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Cancer Surgery Complications Generate High Costs

Transplant surgery (NIH)

(National Institutes of Health)

Economists and medical researchers at Rice University and MD Anderson Cancer Center in Houston found complications experienced by cancer surgery patients, while infrequent, can result in very high financial costs. Health economist Vivian Ho, at Rice’s Baker Institute for Public Policy, with Baker Institute research analyst Marah Short and MD Anderson cancer surgeon Thomas Aloia, published their findings online last week in the journal Cancer.

Cancer surgery, often for removal of tumors, involves complex procedures that contribute to a large and growing cost of cancer care, brought on by the aging U.S. population, as well as expensive medications, and advanced diagnostics. That expense, according to data cited by the authors, is expected to reach $207 billion by the year 2020.

Ho, Short, and Aloia focused on one type of expense so far not studied in much depth, namely the costs of complications from cancer surgeries. The authors investigated Medicare claims data for the years 2005 to 2009, for six types of operations covering colorectal, lung, pancreatic, and esophagal cancer. The team merged data on hospital expenses from Medicare with data from insurance carrier records to capture physician costs.

The researchers identified complications through patient safety indicators, a comprehensive list of complications and adverse events developed by the U.S. Agency for Healthcare Research and Quality. The indicators are designed to help health care providers track quality problems using information found in typical administrative records, such as discharge reports.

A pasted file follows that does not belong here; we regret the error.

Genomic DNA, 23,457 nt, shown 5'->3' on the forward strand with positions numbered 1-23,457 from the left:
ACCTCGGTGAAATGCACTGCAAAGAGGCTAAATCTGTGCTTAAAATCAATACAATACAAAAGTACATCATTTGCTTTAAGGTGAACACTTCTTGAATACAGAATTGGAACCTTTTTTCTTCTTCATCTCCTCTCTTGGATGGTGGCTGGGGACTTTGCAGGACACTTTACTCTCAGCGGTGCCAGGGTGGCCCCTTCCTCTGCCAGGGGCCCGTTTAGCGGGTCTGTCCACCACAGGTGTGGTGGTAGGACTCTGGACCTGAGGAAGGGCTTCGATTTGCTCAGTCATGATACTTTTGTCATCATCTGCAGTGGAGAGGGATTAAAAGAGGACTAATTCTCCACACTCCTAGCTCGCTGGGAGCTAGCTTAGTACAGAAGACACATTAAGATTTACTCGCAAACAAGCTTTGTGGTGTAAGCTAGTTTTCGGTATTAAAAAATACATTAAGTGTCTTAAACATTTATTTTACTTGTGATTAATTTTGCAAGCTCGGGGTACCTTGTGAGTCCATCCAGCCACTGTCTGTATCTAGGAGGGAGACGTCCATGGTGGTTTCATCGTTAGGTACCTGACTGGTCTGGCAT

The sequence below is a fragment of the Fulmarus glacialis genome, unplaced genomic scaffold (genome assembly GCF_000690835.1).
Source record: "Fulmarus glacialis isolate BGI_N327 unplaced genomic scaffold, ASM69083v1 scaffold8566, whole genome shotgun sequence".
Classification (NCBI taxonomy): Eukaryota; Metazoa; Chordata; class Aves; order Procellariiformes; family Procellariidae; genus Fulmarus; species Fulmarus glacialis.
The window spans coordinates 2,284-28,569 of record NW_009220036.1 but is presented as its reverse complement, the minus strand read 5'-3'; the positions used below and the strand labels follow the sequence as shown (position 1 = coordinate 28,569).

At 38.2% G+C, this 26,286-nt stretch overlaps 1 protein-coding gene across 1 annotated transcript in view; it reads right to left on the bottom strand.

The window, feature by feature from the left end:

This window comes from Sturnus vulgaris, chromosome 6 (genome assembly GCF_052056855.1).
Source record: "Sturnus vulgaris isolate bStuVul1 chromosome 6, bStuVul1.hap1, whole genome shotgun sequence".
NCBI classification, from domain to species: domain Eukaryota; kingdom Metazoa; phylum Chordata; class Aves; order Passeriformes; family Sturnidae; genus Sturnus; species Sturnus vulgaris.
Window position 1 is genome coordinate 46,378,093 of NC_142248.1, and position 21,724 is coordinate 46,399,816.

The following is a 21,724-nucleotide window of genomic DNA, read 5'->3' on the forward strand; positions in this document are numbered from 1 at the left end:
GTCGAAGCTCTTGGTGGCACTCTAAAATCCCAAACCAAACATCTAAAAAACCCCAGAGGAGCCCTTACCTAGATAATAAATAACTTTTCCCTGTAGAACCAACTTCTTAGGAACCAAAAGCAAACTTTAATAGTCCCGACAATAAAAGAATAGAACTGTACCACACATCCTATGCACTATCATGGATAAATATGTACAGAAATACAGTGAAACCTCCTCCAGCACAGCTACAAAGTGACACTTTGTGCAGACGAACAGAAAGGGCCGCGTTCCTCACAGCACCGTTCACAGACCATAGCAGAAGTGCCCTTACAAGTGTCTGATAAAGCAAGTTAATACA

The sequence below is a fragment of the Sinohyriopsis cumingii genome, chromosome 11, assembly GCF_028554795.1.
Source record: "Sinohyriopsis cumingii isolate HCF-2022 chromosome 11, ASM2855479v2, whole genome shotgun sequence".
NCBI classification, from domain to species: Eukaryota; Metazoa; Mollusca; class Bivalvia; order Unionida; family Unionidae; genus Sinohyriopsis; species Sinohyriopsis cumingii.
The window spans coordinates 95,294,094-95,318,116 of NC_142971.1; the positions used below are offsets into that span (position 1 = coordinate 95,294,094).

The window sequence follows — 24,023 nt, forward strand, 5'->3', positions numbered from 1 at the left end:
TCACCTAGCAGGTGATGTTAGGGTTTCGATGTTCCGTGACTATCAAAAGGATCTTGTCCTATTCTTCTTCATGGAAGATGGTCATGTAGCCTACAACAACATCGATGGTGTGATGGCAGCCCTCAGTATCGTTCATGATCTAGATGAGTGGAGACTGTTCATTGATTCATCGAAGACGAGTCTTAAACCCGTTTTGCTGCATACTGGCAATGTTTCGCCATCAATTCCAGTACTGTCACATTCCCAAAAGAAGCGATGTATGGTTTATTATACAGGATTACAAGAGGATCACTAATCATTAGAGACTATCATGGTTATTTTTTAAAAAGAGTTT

The authors found rates for complications ranged from very few for post-operative hip fractures (0.01 percent) to more common, but still infrequent respiratory failures (2.6 percent). In addition to respiratory failures, more than 0.5 percent of the cases recorded serious problems including post-operative blood clots (pulmonary embolism or deep vein thrombosis), bedsore ulcers, and accidental punctures or lacerations. In addition, 1.4 percent of the cases died from various complications considered treatable.

While the rates of complications were relatively infrequent, the impact of these complications on costs to stakeholders is significant. Using regression analysis adjusted to accommodate risk factors, the authors calculate three types of complications — blood clots, bedsore ulcers, and death from treatable conditions — raise costs by 20 percent or more for most types of surgery. Post-operative respiratory failure, say the authors, raises costs by more than 50 percent across all types of surgery.

“In our study,” says first author Marah Short in a university statement, “we found consistently higher costs associated with cancer surgery complications. Improved patient outcomes and substantial health care savings could be achieved by targeting these complicating factors for quality improvement.”

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